But Linda Furkay, a nurse who single-handedly runs Washington’s adverse-event reporting office, said she has no idea whether facilities are complying with the reporting requirement — and she doesn’t do any detective work to find out.

She said the law calls for a “non-punitive” approach — she interprets that to mean her program should not track down and investigate missing reports.

She said she doesn’t even want investigators from other Department of Health programs to refer unreported cases to her, because it’s not her job to investigate missing reports.

“There’s a wall between the programs (in the health department),” she said.

Keiser, who co-sponsored the reporting law, said the department is supposed to investigate missing reports.

The non-punitive clause in the statute was intended to assure hospitals that they would not be punished for reporting the errors, she said.

Selecky and Jensen said they are aware of Furkay’s interpretation of the law and they authorized it. Jensen said when the program was designed, they kept the licensing and medical-errors reporting programs separate to honor the non-punitive nature of the program. Another reason, though, was the lack of funding.

Not a lot can be done with a one-person office, Selecky said.

“If we had a more robust staff, we may be able to design a deeper system,” Selecky said.

Asked for her assessment of the health department’s medical error reporting program, Selecky said “given the limitation of funding that we have, given how the law was written, I am very pleased we have an adverse event reporting law in the state.”

Jensen admitted that with the current approach she, too, has no idea whether hospitals are complying with the law.

“We can’t know what we don’t know,” she said.

To her credit, Furkay diligently contacts hospitals, urging their participation in her program. She reviews the accident information sent to her office to assure that the mandatory root-cause analysis reports answer all the required questions. She participates in hospital-association medical error discussions.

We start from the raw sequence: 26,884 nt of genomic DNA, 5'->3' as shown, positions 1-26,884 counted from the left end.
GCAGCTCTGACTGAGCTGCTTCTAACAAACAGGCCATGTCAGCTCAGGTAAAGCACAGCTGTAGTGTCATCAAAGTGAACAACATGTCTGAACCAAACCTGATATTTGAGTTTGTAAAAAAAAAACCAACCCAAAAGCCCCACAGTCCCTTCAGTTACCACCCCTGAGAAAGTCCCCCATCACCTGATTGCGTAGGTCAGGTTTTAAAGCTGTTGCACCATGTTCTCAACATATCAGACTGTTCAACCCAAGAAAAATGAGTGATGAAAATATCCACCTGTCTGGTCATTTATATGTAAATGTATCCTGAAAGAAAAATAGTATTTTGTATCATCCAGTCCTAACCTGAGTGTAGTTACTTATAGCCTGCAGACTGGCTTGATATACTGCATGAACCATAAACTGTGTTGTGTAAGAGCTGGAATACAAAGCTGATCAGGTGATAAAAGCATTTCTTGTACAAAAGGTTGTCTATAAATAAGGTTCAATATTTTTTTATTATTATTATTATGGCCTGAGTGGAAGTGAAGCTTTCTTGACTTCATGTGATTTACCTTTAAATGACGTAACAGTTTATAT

She said because of the workload she has a sizable backlog of reports to check.

She has assembled a statewide advisory committee. Her website contains consumer tips and reporting guidance for hospitals, including a decent frequently-asked-questions section.

Her office took another small step last year to improve reporting of adverse events. It asked hospitals to affirmatively state each quarter — yea or nay — whether they have experienced any “adverse events.”

Previously, some hospitals had never even communicated with the adverse-event reporting office. Reports from hospitals have increased during the first two quarters of 2010, perhaps as a result.

But are consumers getting good data?

While Yakima Regional appears to have a clean slate, the competing hospital in town, Yakima Valley Memorial Hospital, has reported 10 of them.

Does that mean Yakima Valley Memorial is less safe? No, said James, it more likely means the hospital is studying its mistakes and is working to improve.

Nicole Donegan, spokesman for Yakima Memorial, said her facility tends to “err on the side of reporting events” even if, in the end, their submissions to the state don’t turn out to be reportable errors.

She said her hospital learns from every mistake, makes changes and feels “transparency is best for the hospital.”

“The risk in this whole game” for health-care providers is that they will look bad compared to their competitors if they report all their errors, said Judith Hibbard, a University of Oregon professor of health policy who conducted a study in Wisconsin six years ago showing that publishing the numbers encourages hospitals to make safety changes.

Hibbard said the benefits of public reporting of medical errors far outweigh the risks. Her study showed that when medical errors were discovered in hospital records, the facilities whose problems were publicized did far more to fix them than facilities whose problems were kept private.

Moreover, she said, when consumers don’t have information on the safety of their hospitals they are forced to make “a risky blind choice.”

“The issue is getting the regulatory bodies to make sure this information is valid,” she said.

Bob Kraft

I am a Dallas, Texas lawyer who has had the privilege of helping thousands of clients since 1971 in the areas of Personal Injury law and Social Security Disability.

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The title of this blog reflects my attitude toward those government agencies and insurance companies that routinely mistreat injured or disabled people. As a Dallas, Texas lawyer, I've spent more than 45 years trying to help those poor folk, and I have been frustrated daily by the actions of the people on the other side of their claims. (Sorry if I offended you...)